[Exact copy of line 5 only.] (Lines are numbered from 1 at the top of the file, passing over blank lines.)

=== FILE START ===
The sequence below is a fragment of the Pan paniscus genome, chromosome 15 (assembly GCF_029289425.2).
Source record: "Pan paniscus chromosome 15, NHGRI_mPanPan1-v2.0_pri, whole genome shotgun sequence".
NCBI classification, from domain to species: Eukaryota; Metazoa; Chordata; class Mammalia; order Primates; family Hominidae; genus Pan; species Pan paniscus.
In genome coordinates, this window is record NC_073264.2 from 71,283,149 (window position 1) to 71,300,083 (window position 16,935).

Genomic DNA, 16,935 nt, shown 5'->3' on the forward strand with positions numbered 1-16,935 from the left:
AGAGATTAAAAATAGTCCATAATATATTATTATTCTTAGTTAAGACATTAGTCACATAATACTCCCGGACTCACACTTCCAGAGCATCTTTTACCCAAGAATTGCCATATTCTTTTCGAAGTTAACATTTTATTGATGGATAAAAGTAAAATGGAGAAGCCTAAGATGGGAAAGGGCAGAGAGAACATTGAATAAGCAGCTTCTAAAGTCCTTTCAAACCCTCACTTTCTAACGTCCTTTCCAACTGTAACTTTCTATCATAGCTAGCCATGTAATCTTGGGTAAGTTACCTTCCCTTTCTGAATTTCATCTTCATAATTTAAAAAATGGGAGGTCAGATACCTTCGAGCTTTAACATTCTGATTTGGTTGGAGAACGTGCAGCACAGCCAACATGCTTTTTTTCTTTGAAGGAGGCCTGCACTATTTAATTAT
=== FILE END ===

Genomic DNA, 16,935 nt, shown 5'->3' on the forward strand with positions numbered 1-16,935 from the left: